# Merchant Portfolio Valuation: Understanding Discounted Cash Flow Analysis (Part II)

## PART II: Cash Flow Projection

In the first part of this blog series focusing on the application of Discounted Cash Flow (DCF) analysis to merchant processing portfolio and residual valuation, we discussed the theoretical underpinning of the DCF method: The Time Value of Money (TVM). We applied this notion to determine how much a residual stream, received over a certain period of time in the future, would be worth in today’s dollars. But how do we determine the particular dollar amount of that residual stream (cash flow) received over those future years? It’s this concept, known as future Cash Flow (CF) projection, that we will examine in Part II of this blog series.

First, we must decide on a specific time period over which to project these CFs. Typically in merchant portfolio valuations, the time period ranges from 3 to 10 years depending on the size of the portfolio. The duration of the projections is heavily dependent upon portfolio’s size and historical attrition.

1.) Statistically, a larger population size begets more meaningful and accurate projections, thus forecast reliability is improved. This improved, and more accurate, forecast reliability equates to lower risk, and therefore, a longer period of return for the buyer (i.e. the buyer does not need to recoup his initial investment as quickly as he would have with a riskier portfolio acquisition).

2.) With higher levels of attrition, increasing the duration of the projections becomes less meaningful. If a portfolio has a 30% attrition rate annually, after 10 years only 3% of the original portfolio remains on the books. After factoring in TVM, as discussed earlier, the additional projection periods stop being meaningful to the valuation model.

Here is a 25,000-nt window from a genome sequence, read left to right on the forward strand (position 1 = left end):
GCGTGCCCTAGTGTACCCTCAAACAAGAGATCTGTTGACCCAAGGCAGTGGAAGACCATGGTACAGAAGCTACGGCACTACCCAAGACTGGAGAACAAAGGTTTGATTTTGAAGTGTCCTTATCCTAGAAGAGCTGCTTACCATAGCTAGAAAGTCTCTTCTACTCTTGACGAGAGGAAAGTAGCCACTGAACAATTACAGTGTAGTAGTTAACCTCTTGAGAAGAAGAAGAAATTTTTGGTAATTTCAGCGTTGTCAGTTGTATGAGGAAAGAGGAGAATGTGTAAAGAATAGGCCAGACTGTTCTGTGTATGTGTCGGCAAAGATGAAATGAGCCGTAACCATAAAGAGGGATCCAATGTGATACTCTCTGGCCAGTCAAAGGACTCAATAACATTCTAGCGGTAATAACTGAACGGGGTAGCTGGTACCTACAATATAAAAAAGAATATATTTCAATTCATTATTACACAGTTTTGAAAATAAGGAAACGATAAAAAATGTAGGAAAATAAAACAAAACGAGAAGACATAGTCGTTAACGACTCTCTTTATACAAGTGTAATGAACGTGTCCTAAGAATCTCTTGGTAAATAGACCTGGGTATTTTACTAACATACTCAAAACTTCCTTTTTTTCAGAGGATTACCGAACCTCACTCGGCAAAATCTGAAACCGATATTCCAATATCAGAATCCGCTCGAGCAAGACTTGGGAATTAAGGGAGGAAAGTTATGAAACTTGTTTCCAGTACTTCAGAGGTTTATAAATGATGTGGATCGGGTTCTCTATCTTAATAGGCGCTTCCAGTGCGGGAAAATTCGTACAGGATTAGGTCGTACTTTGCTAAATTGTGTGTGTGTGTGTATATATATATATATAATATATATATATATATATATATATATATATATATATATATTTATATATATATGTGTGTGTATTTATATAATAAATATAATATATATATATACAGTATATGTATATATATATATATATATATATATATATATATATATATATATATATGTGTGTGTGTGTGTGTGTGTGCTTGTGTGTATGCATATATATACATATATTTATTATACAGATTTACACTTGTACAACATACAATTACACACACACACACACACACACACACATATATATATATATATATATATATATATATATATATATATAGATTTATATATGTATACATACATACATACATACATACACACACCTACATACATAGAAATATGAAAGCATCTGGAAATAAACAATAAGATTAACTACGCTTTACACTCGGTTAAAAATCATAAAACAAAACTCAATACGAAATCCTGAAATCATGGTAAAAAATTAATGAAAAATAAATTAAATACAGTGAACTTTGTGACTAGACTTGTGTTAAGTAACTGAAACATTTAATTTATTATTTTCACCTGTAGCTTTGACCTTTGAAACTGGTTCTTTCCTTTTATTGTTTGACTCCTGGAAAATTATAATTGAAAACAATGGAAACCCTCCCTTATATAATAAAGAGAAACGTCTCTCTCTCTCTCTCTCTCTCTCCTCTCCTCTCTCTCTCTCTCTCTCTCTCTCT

Once we determine our time period, we begin the CF projection by calculating the current year’s revenue, or “Year 0 CF.” This is done by taking the average of the most recent 3 months of net processing revenues and multiplying that number by 12 (months).

NOTE 1: *Seasonal discrepancies in revenue may need to be accounted for by excluding certain months. For example, if the most current month’s data begins in January 2021, revenue from December 2020 might be excluded to account for the higher holiday transaction volume associated with that time of year. Therefore, we would add together the net revenues from January 2021, November 2020, and October 2020, and divide by 3 to arrive at our monthly average*.

To estimate the cash flows for the remaining years in our time frame, we would need to apply an attrition rate to the Year 0 CF, and subsequently, an attrition schedule to the remaining year’s cash flows. The attrition rate is a function of the merchant portfolio’s historical attrition rate and an acceleration rate based on current market data.

NOTE 2: *The attrition rate is critical component of portfolio DCF analysis and it’s calculation will be covered in a separate blog post*.

It’s important to point out that CF projection via an attrition rate and schedule is a method specific to merchant portfolio and residual stream valuations, and is very different than estimating CFs for an entire business (e.g. an ISO platform) that is expecting future growth. When valuing a portfolio or residual stream, we treat it as a depleting asset; we assume no future growth in the number of merchant accounts, and that the portfolio’s revenue will eventually attrit to 0. The attrition schedule is then applied to the Year 0 CF to find the following years’ CFs (Year 1, Year 2, and so on).

### Example:

CF projection for a small portfolio with a time period of 3 yearsMonthly Net Revenues: February 2014: $1000, March 2014: $1100, April 2014: $900

Average Monthly Revenue = ($1000 + $1100 + $900)/3 = $1000

Year 0 CF = $1000/month x 12 months = $12,000/year

Historical Attrition Rate of Portfolio = 10% per year

Attrition Rate Acceleration (based on current market conditions) = 5% per year

Year 1 Attrition Rate= 10% x 1.05 = 10.5%

Year 1 CF = $12000 x (1-.105) = $10740

Year 2 Attrition Rate = 10.15% x 1.05 = 11.025%

Year 2 CF = $10740 x (1-.11025) = $9555.92

Year 3 Attrition Rate = 11.025% x 1.05 = 11.576%

Year 2 CF = $9555.92 x (1-.11576) = $8449.70